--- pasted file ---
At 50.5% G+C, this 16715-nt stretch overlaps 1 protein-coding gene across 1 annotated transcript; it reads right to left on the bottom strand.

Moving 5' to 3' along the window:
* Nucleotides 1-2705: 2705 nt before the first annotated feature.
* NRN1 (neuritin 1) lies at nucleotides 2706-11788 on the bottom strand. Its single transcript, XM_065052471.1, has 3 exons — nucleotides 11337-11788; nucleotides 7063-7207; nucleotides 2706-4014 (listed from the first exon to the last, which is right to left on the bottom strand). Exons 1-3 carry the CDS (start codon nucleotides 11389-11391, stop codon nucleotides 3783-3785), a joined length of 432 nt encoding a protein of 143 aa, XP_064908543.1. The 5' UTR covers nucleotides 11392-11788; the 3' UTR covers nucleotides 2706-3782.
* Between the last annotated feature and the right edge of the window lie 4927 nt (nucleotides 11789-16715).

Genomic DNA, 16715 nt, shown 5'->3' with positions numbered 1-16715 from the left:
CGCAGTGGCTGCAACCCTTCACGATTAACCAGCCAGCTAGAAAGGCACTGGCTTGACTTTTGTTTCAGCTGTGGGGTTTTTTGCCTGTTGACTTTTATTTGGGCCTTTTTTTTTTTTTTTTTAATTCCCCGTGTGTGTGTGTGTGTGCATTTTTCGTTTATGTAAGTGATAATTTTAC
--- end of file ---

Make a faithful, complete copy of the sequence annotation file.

At 50.5% G+C, this 16715-nt stretch overlaps 1 protein-coding gene across 1 annotated transcript; it reads right to left on the bottom strand.

Moving 5' to 3' along the window:
* Nucleotides 1-2705: 2705 nt before the first annotated feature.
* NRN1 (neuritin 1) lies at nucleotides 2706-11788 on the bottom strand. Its single transcript, XM_065052471.1, has 3 exons — nucleotides 11337-11788; nucleotides 7063-7207; nucleotides 2706-4014 (listed from the first exon to the last, which is right to left on the bottom strand). Exons 1-3 carry the CDS (start codon nucleotides 11389-11391, stop codon nucleotides 3783-3785), a joined length of 432 nt encoding a protein of 143 aa, XP_064908543.1. The 5' UTR covers nucleotides 11392-11788; the 3' UTR covers nucleotides 2706-3782.
* Between the last annotated feature and the right edge of the window lie 4927 nt (nucleotides 11789-16715).

Genomic DNA, 16715 nt, shown 5'->3' with positions numbered 1-16715 from the left:
CGCAGTGGCTGCAACCCTTCACGATTAACCAGCCAGCTAGAAAGGCACTGGCTTGACTTTTGTTTCAGCTGTGGGGTTTTTTGCCTGTTGACTTTTATTTGGGCCTTTTTTTTTTTTTTTTTAATTCCCCGTGTGTGTGTGTGTGTGCATTTTTCGTTTATGTAAGTGATAATTTTAC